I’ve decided that it’s been a little too long since I’ve nearly gotten myself fired, so here goes.
Like just about every other Microsoft employee on the planet right now, I’m interested in the success of Vista (for those of you who are living under rocks and don’t read anything but my site for your news and worldly updates (a terrifying idea), Vista is the next release of the Windows Operating system).
A lot of the features being added to Vista are user features. Things like Aero, the new search stuff, and…
This is one of those releases that ought to make computing easier and more pleasant for everybody. Not just geeks, but my parents, my friends, and the homeless people who get on the net down at my local library.
(Side note: This is what all software (free and proprietary – Linux, OS X, Windows, Solaris, etc.) should be doing – making life easier.)
Here’s my problem.
Chances are, you’re a geek. I know I have a few “liberal arts” readers, but most of you probably found me through Joel or Scoble or Chris, and you probably have some aptitude (or at least dedicated passion and patience) for this computer stuff.
Further chances are that, when you hear the phrase “Virtual Folder,” you can kind of “get it.” The word “virtual” is a very geek-oriented word.
It is not something that makes a lot of sense to people who don’t spend all day at their desks, clicking on things. It’s crazy, I know, but there are people out there who go to the park on sunny days, walk their dogs, and eat in public places while conversing with other human beings. To them, the word “virtual” is probably not all that meaningful.
That’s why, while reading this look at Vista over at O’Reilly [this page and this page have Virtual Folder info], I got a little scared.
Here’s a snippet of the article:
A new feature in Windows Vista Beta 1 is virtual folders. Before we look at examples, it helps to think of virtual folders as shortcuts in Windows XP. A shortcut is basically a file that points to the actual location of a file. Shortcuts allow you to quickly locate a file without needing to know where it is physically stored. Microsoft has brought this concept to Windows Vista in an attempt to make the organization of files easy to understand. Unfortunately, I think this is likely to confuse many new users, and it took me some time before I really understood how it works. And there are still times I think I am a little confused.
I wish I could blame this paragraph on the average stupidity of O’Reilly writers, but that would be a little tough to do since they’re all pretty bloody smart. And, if this is a feature that seems a little convoluted to O’Reilly writers, then what hope does my father, in spite of his IQ of about about 5,000, have of understanding it?
It might sound like I’m oversimplifying, but I think part of the problem is the name. Every time I hear something about “Virtual Folders,” it’s preceded by an explanation like the one above.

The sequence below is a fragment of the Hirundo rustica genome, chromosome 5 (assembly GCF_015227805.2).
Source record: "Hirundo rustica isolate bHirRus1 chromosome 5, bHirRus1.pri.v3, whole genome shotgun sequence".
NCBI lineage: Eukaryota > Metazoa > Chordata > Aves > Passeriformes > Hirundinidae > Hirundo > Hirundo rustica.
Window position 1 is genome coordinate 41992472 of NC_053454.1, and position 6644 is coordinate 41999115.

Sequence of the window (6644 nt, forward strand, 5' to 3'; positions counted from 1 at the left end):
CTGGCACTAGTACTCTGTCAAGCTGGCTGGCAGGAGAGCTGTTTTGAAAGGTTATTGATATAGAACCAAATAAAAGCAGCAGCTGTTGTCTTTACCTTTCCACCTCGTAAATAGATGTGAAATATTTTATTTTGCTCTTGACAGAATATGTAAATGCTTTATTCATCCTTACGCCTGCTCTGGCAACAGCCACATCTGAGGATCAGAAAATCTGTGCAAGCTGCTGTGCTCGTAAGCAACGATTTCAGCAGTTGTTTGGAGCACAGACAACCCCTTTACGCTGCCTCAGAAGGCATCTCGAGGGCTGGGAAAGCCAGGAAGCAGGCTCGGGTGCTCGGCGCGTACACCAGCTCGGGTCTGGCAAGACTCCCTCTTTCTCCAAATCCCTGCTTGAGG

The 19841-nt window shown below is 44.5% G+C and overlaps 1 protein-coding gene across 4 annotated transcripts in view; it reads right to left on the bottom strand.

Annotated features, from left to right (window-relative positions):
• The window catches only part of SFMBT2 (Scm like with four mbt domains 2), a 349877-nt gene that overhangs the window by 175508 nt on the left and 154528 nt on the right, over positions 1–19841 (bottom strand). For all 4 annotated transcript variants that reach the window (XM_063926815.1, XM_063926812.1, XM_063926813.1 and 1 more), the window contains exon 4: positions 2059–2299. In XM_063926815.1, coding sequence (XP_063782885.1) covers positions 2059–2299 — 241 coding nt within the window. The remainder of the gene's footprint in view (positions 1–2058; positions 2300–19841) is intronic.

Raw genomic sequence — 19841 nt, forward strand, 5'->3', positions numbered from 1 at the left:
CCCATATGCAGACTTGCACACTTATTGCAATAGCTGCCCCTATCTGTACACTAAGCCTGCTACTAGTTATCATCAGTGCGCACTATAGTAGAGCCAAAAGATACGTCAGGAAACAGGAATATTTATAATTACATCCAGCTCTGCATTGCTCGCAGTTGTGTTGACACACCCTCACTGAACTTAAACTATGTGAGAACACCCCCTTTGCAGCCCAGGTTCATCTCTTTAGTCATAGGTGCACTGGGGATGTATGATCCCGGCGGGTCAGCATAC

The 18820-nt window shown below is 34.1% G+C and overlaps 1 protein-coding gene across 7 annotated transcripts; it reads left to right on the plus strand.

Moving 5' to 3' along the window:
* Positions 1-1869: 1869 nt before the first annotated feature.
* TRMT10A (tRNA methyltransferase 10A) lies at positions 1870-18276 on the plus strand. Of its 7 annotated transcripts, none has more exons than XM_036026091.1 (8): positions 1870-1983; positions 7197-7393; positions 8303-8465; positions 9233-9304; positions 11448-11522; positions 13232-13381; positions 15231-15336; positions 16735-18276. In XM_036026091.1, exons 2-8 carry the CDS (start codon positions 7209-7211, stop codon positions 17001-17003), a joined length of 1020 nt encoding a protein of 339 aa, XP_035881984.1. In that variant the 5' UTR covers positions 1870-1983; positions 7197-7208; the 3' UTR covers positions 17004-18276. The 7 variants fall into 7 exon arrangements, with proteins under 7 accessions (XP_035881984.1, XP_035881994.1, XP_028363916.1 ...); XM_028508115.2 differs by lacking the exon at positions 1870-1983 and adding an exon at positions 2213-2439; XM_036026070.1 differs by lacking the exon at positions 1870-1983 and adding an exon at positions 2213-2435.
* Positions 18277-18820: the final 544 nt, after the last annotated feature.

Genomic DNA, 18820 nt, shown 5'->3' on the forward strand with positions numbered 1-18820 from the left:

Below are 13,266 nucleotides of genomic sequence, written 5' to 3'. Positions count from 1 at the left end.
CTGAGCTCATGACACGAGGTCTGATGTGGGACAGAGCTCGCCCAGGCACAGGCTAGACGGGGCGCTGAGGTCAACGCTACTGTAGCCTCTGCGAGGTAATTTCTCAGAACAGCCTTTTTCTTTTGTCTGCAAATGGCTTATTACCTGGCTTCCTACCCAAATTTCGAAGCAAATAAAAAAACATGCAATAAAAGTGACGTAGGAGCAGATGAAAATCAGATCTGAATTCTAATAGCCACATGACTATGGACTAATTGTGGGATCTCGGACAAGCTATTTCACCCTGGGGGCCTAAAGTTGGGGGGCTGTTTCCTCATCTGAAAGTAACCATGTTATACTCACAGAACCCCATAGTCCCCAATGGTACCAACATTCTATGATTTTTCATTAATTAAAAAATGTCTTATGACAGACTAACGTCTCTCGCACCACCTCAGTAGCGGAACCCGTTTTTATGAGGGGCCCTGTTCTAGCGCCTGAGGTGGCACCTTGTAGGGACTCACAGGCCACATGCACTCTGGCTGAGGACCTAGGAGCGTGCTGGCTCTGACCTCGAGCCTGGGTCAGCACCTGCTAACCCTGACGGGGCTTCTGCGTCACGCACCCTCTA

The truth is that Virtual Folders aren’t complicated. They’re just “saved” searches. Or search folders. Or whatever. It’s a cool feature, and it’s something I’m going to use regularly.
But putting the word “Virtual” in front pushes people to make explanations that usually relate back to shortcuts. That’s fine for us geeks, but not for the rest of the world. My mom doesn’t know what a shortcut is (unless you mean driving your car through the bushes to get to the store faster), so she’s not going to understand an explanation of a “virtual” folder based on an understanding of shortcuts. She doesn’t have the foundation. Most users don’t.
If the whole point is to shield users from the (relative) complexity of understanding the hierarchical file/folder abstraction, then why do we draw their attention to it by calling these things “virtual” folders? By calling them “virtual,” we’re already giving away more information than users need – we’re asking them to think about the implementation which is exactly what we’re trying to avoid in the first place.
Why don’t we call them “Search Folders?”
Or, how about getting some mileage out of the new Windows name. The Merriam-Webster online dictionary defines “vista” like this:
a distant view through or along an avenue or opening
That’s practically what a “Virtual Folder” is. Why not call these things “Vistas?”
Maybe that’s not the best name in the universe, but at least it’s consistent with the new release, and it has a little marketing flair to it. It will at least get people focused on how to use the feature rather than what the feature is really doing.
Really, though. At the very least, we ought to call these suckers “Search Folders.”
The word “virtual” just doesn’t make sense. It complicates things.
Here’s what I’m asking of you: If you agree, and if you give a damn, and if you’d like to help to try to remedy this, then comment or write about it. If I can send an email to the right person internally with a strong enough group of voices, then maybe something will happen.
Of course, I might not still have a job tomorrow morning, but that’s another issue.
I don’t work on the product, and it’s easy for me to complain, so I want to make it clear that I just want what’s best for the users, which will ultimately be what’s best for the company.
And, if you think I’m being a little anal here, consider that this is something that will affect millions of people all over the world. With so many people involved, I think we owe it to them to look at Vista under a microscope and do whatever we can to make life easier.